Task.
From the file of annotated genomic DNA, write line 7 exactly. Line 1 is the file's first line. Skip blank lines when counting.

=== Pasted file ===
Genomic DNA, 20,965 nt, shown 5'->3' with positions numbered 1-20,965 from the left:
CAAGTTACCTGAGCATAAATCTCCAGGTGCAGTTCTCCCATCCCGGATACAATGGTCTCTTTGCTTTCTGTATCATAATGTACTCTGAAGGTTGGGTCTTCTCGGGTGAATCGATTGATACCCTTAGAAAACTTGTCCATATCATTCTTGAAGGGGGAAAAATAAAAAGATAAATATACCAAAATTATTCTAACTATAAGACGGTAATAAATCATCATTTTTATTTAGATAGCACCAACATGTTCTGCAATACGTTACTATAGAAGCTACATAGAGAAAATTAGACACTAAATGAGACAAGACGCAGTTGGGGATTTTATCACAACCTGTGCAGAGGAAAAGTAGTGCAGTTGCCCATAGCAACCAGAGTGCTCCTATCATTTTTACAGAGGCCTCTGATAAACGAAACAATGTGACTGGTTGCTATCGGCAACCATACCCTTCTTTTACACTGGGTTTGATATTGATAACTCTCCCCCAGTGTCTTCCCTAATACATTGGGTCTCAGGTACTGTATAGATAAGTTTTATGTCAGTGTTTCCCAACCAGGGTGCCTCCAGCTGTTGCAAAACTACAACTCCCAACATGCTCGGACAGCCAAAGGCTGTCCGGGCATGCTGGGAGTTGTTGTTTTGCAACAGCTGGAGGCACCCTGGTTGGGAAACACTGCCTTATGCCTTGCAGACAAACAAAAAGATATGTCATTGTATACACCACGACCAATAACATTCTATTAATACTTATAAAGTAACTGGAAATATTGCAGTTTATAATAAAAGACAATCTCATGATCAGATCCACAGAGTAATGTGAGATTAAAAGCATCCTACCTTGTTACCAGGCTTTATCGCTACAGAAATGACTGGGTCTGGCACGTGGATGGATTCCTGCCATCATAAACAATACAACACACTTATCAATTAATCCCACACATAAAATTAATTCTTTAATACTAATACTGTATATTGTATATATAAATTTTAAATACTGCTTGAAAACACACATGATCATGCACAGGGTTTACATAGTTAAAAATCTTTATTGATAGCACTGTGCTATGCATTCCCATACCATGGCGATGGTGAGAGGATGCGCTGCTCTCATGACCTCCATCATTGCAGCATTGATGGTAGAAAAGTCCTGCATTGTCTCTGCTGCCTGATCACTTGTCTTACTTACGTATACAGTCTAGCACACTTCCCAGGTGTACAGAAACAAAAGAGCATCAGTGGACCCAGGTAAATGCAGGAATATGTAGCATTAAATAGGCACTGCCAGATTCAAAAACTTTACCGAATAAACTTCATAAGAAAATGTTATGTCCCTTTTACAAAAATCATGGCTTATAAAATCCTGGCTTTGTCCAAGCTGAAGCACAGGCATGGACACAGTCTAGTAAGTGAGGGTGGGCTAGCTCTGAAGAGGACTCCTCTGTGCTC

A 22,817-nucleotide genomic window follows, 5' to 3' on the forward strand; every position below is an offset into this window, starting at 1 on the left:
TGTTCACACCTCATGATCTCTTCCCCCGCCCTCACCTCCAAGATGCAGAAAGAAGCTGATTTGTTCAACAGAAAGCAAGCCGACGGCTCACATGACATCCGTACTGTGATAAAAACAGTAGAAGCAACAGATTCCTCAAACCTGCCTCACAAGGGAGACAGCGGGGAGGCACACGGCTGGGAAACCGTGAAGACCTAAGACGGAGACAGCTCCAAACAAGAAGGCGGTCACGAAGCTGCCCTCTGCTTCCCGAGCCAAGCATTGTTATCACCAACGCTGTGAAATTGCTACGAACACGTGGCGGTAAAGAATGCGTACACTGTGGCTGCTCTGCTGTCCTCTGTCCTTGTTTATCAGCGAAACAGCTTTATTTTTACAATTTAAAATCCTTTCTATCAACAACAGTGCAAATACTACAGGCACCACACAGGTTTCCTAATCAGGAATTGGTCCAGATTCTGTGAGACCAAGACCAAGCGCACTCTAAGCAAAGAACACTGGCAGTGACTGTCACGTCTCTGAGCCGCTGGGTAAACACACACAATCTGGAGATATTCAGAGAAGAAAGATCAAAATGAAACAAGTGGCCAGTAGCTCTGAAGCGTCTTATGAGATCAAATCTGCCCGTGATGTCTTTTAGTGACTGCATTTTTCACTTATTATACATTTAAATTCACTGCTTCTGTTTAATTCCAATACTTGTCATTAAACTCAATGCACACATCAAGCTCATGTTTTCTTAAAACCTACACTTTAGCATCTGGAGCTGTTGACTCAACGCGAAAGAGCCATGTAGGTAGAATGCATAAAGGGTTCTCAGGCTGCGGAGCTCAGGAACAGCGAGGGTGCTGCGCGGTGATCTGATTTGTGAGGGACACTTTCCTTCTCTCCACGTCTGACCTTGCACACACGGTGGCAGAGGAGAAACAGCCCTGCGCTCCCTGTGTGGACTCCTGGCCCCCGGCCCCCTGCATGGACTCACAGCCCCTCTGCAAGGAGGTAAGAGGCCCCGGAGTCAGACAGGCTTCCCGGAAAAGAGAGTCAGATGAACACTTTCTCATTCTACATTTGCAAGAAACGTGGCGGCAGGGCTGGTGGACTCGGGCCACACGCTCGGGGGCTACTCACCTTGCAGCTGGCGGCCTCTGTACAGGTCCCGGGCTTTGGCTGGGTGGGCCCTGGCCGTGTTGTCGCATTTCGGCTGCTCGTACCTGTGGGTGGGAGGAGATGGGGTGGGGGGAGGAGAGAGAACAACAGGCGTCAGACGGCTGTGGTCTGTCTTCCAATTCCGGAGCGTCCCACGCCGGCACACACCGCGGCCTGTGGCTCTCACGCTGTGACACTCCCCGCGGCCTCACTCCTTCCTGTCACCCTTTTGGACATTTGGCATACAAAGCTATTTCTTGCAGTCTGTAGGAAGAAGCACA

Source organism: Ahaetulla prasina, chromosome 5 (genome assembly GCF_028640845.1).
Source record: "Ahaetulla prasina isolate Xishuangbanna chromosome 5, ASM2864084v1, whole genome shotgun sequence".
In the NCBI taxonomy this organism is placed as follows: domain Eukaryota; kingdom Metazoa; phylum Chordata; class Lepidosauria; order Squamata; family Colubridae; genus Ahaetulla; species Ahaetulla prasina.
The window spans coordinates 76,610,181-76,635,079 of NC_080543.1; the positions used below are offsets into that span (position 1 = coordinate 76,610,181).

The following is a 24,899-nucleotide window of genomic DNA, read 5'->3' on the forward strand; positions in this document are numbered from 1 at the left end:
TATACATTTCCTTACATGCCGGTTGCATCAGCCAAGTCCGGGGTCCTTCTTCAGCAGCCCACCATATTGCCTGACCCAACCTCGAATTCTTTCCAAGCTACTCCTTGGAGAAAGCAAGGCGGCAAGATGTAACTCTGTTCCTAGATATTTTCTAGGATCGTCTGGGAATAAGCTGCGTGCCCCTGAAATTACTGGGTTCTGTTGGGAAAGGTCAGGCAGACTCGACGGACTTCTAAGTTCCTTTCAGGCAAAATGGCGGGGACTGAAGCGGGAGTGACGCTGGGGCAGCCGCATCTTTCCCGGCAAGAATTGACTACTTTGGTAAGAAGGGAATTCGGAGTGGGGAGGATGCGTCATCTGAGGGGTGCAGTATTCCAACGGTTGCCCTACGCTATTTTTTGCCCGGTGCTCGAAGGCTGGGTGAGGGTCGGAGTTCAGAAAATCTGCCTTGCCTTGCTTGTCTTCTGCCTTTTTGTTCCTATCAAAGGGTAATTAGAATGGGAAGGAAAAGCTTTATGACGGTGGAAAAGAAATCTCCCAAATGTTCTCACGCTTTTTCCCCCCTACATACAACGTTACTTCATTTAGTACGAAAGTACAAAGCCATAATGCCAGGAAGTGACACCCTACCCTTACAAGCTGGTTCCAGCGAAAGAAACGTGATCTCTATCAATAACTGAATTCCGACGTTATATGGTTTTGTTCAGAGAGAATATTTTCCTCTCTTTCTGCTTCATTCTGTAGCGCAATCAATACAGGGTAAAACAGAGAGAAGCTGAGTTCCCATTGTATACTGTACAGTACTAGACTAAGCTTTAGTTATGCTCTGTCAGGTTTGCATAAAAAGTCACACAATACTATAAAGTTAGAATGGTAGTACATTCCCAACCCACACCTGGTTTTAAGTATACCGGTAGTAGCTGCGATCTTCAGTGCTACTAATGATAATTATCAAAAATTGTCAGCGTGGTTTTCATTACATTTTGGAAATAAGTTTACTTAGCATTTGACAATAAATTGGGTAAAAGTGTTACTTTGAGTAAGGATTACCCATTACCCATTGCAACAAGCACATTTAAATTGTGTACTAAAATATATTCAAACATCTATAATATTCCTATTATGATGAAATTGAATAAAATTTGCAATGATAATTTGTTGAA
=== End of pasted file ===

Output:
In the NCBI taxonomy this organism is placed as follows: domain Eukaryota; kingdom Metazoa; phylum Chordata; class Lepidosauria; order Squamata; family Colubridae; genus Ahaetulla; species Ahaetulla prasina.